Childcare Ratios Must Be Lowered
If we want developmentally appropriate practices to occur in early childhood education, we must lower the children to staff ratio.
A child-adult ratio of 3:1 produces a significantly higher quality of teacher and child interaction than a ratio of 5:1, especially for younger children (Williams, Sheridan & Pramling Samuelsson, 2019).For 3-year-olds, no state has a ratio lower than 8:1 and Texas has a ratio of 15:1. How is anyone to believe that there is genuine concern for learning in the early years when ratios are just a passing thought in the debate, if that?
From birth to age 5-years old, a child’s brain develops more than at any other time in life. During the first three years, it produces 700 new neural connections every second. By the time a child is 5-years-old, 90% of a child’s physical brain has already formed (Center of Developing Child, Harvard).
Children’s futures are being limited owing to a careless disregard of what has been proven to work.
“Significant and meaningful effects were found for both the interactive behaviors of the caregivers and the children’s well‐being and cooperation. Significant correlations with caregiver–child interaction during lunchtime and throughout the remainder of the morning confirmed the ecological validity (refers to the extent to which the findings of a research study are able to be generalized to real-life setting) of the caregiver–child interactions observed during structured play episodes (de Schipper, Riksen-Walraven, & Guerts, 2006).”
If ratios mean that children aren’t learning according to peer-reviewed research, then that means the ratio is not appropriate.
The term “research-based” in regards to education should not only come up concerning cost-cutting measures. Early childhood education is not a business. It sets the foundation for our Republic as it readies the youngest of us for elementary school. This means, at its best early childhood education introduces a child to the wonders of a life of learning and cooperation.
High ratios mean the already poorly paid staff is discouraged from taking lunch, taking breaks, or even taking a typically unpaid sick or personal day. High ratios instituted for the sole purpose of the bottom line make it nearly impossible to establish best practices and silently exploit the child care workforce. Ratios that are not appropriate are subpar.
Creating a developmentally appropriate environment where children thrive should be the only bottom line for schools and child development centers. For young children, education means providing them with opportunities to play, cooperate with other children, try healthful food, and experience outside on a regular basis.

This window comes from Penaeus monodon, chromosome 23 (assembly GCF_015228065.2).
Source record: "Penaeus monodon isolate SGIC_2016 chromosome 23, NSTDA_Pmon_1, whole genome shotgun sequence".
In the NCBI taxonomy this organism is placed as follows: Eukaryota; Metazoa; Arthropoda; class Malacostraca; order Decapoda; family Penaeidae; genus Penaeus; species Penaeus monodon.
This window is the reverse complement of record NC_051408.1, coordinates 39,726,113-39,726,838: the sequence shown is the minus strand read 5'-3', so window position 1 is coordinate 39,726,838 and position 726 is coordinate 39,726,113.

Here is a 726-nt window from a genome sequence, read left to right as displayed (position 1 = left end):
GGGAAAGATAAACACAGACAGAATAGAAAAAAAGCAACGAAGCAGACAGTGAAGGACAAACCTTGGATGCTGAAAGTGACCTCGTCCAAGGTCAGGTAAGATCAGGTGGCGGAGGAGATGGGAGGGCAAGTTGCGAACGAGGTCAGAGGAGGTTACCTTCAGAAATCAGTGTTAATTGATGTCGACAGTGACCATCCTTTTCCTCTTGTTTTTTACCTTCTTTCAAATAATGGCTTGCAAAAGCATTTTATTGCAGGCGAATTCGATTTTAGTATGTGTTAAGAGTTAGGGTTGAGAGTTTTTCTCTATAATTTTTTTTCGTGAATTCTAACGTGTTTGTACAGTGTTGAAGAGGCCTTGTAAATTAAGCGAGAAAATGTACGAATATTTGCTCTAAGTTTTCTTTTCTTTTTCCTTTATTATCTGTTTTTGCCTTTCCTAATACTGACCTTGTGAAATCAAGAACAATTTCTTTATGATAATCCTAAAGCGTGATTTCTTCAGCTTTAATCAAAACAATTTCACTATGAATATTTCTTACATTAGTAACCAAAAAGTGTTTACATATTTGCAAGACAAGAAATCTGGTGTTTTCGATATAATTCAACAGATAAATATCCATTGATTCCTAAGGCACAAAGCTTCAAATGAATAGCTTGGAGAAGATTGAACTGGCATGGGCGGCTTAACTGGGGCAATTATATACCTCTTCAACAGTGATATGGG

In the early aughts, when I began teaching, elementary schools and publicly supported childcare centers had chefs and cooks, and the food was healthful. Later school boards and school superintendents got rid of all of them as a cost-cutting measure.
The services were said to be excessive. Schools deduced that they didn’t need people to make food; they just needed to microwave pre-packaged processed food. Foodservice workers are cheaper than cooks and chefs. Linked directly to Big Ag subsidies, processed food is less expensive than fresh food. Sadly, the foods that are easy to store and freeze are often not healthy because they tend to be high in simple carbohydrates and saturated fats with a high glycemic index. Healthy food consisting of fresh vegetables and fruits are bad for the bottom line of educating children as cheaply as possible.
For children with special needs, no need to hire or train staff who understand neurodiversity, just call the police and have the child arrested if they don’t stay seated. (Note, high glycemic index food tend to induce ADHD-like conditions. Konikowska K1, Regulska-Ilow B, Rózańska D. 2012).
In the minds of many, it is cheaper, in the long run, to use reactive discipline as long as the parent doesn’t sue and mostly they don’t, especially among the poor, Black, and Latinx communities.
The “race to cut” has caused some of the biggest challenges in early childhood education, both privately supported and publicly supported. Young children need and crave personal interactions with adults, other children, their environment, and the natural world. They need to have access to risky play that helps in avoiding real risks later (Adams, 2017). Larger classrooms with less staff, make personal interactions less likely to occur. It makes exploration less likely to happen. The larger staff makes exploration safer and leads to things like more time outside, children getting more time to work on cooperation skills with their peers, more inclusion of neurodiverse children, and less time worrying about safety and making children sit. Encouraging sitting and discouraging exploration stunts child intellectual development.
The goal of early childhood centers should be facilitating the development of happy and well-rounded children, and that can’t happen without lowering ratios of students to adults.
There is no such thing as too big of a staff. Everyone is needed. 3:1 should be normal at all preschools and childcare centers.
Institutions of early childhood must cease being comfortable as institutions and begin to see and identify themselves as learning communities. The United States has a social contract and that must include funding centers at appropriate amounts, so that programs can staff appropriately, pay justly, and implement a curriculum that supports the development of good citizens.
Children’s Book Author, Early Childhood Education Specialist, Curriculum Developer, Peace Educator, and Social Justice Advocate for Children